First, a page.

The RotorX Atom is a 122mm Motor to Motor sized micro quadcopter from RotorX. It runs small 75mm props, so even standard 3” props will not fit. However, do not be fooled by this small craft, it still packs a huge punch.
- RCX 1306 3200kV
- KISS 12A Rev1.2
- MicroFrx Receiver
- TINY 600mW Tx
- Naze32 Rev5
- 3S 450mAh 65-130C (not even close to 65C)
- 4s 850mAh 45-90C
The frame is made from 2.5mm carbon and a 1.5mm top plate. It is, as you would expect, a unibody design. The configuration is more like a ‘deadcat’ than a typical H quad, despite this we have yet to see any handling issues. The quality of the carbon is good and all the cuts are clean. There are proper metal standoffs for the front 2 posts, which we think is vital especially if you crash hard directly onto a tree or post for example.
One of the biggest issues we think with the Atom is the use of a Naze32. We dislike this as it does increase the Motor to Motor distance slightly, and also weighs extra. In crashes the proximity of the wires means that they can easily get caught in propellers and fixing the damage can be a time consuming process. However we do see the upside of having the Micro USB Port instead of having to use an Adapter if one was using a MiniNaze for Example
We knew we were getting into a hard build when we got the Atom, but we didn’t think it would be that tight. We were completely wrong, this thing is a very tight build and you really do need to be an experienced builder to have any chance of building this thing. To make the build easier we purchased a Genix PDB. This significantly improves the build in our opinion. As it means the Naze is easily removable, instead of having to painfully de-solder connections every time you wanted to remove the Naze. Most importantly, it means you don’t have to run a parallel harness in order to all your ESCs, which we are not a fan of as one of our friends fried his ESCs doing this.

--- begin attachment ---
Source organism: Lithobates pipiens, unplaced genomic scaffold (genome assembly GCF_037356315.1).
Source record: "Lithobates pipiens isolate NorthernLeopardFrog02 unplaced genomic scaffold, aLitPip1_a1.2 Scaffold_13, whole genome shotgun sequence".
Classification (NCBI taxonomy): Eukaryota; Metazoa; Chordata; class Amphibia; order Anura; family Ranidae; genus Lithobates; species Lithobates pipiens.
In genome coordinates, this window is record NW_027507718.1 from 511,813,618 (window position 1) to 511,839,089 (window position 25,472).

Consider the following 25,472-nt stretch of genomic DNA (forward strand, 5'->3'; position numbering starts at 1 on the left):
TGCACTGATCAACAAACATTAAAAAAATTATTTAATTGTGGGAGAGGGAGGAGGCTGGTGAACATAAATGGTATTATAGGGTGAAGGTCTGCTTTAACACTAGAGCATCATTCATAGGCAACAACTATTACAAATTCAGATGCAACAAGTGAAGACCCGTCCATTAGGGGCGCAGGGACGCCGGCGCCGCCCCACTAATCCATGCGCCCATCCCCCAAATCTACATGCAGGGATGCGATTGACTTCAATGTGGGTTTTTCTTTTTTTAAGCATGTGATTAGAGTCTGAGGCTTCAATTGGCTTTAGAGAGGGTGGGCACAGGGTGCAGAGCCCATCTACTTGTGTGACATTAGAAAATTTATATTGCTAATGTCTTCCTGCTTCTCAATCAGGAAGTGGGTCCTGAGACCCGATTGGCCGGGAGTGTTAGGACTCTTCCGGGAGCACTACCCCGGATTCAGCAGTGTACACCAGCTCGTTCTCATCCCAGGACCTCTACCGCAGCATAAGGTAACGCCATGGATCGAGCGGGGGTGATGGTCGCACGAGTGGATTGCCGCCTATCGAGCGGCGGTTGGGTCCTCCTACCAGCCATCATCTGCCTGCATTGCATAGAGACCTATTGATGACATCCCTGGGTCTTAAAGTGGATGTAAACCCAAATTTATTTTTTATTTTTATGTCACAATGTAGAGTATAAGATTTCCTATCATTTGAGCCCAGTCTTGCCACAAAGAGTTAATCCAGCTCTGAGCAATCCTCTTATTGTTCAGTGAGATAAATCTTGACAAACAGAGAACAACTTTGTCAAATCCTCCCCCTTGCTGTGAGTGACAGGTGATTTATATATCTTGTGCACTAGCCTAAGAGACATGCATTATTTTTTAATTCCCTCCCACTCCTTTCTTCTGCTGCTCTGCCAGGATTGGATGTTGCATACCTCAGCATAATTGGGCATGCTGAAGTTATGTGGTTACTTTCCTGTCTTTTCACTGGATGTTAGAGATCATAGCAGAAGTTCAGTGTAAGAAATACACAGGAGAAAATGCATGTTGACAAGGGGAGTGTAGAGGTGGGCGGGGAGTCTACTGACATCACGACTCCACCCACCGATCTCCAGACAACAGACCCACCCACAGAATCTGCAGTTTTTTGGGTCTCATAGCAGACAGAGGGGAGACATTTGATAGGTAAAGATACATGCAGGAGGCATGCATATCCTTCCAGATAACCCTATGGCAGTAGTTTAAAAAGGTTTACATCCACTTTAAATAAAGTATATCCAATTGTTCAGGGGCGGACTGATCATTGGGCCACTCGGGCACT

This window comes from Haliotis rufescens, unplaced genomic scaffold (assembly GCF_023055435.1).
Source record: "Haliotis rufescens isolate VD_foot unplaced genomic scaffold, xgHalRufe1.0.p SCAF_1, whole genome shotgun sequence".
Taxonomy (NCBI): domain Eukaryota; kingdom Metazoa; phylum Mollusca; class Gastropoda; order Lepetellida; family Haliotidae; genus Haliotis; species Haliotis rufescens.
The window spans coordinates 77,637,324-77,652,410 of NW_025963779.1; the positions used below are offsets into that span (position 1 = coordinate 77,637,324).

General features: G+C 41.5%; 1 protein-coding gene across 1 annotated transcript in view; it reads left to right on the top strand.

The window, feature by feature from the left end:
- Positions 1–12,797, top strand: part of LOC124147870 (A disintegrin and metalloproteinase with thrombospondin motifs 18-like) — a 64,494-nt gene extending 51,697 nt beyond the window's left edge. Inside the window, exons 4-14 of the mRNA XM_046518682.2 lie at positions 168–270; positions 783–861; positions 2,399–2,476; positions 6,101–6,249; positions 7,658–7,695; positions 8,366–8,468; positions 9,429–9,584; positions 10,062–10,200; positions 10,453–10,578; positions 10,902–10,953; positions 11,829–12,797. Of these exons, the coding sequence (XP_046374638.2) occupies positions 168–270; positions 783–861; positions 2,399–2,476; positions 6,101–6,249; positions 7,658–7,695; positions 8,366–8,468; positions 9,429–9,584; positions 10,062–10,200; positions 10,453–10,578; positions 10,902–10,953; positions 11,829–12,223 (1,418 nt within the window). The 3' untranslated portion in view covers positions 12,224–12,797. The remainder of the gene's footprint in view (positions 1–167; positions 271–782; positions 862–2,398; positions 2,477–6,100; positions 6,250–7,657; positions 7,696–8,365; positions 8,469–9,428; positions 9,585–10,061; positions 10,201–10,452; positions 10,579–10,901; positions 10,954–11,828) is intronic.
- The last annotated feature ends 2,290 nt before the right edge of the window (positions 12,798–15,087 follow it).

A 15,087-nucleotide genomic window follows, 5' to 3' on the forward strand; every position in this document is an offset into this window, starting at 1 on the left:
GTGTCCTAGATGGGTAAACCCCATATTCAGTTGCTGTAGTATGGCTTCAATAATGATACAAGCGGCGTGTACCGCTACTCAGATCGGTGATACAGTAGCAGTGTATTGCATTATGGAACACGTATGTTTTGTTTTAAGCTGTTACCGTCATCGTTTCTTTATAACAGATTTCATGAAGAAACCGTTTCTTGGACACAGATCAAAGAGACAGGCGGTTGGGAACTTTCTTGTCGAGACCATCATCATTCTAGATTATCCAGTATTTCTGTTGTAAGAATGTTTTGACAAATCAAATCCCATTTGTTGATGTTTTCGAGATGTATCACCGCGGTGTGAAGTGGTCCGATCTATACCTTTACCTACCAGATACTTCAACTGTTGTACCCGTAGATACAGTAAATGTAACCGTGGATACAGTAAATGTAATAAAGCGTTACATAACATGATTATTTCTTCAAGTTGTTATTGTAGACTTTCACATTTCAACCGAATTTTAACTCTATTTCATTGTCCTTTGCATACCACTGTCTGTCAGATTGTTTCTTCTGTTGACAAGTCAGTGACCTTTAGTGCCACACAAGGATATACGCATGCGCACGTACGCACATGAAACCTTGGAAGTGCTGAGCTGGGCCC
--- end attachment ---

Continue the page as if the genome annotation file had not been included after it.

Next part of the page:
The hardest part we found was shortening the motor wires enough to be able to fit the ESCs on the arms. However this can easily be combatted by simply wrapping the wires around the ESCs then soldering them to the pads on the ESCs. Apart from that, all that was required was precise wire lengths from the ESCs to the PDB, and we were ready for the Maiden.
For us this is by far the atom’s greatest strength. The portability of this thing means that even you can shoot the smallest gaps, whilst still holding your own on the even the longer racing courses. The 1306 really make a difference on this regard, and we don’t think that if you used 1104/5 you would be able to compete with the 180/210 class of quad. On the other hand the 1104/5 exceed at backyard flying, and to an extent indoor racing. However we do prefer the 1306 combination as it does give you the best of both worlds.
Overall: The Atom is a pain to build and you do need to be a skilled builder in order to make it. However, if you can get it in the air we are willing to bet you will not have more fun on any other multi-rotor. It is truely a fly in any place kind of quad and flying it on 170 FOV makes you feel like a fly, the complete lack of any momentum makes for an incredble overall flying experience!!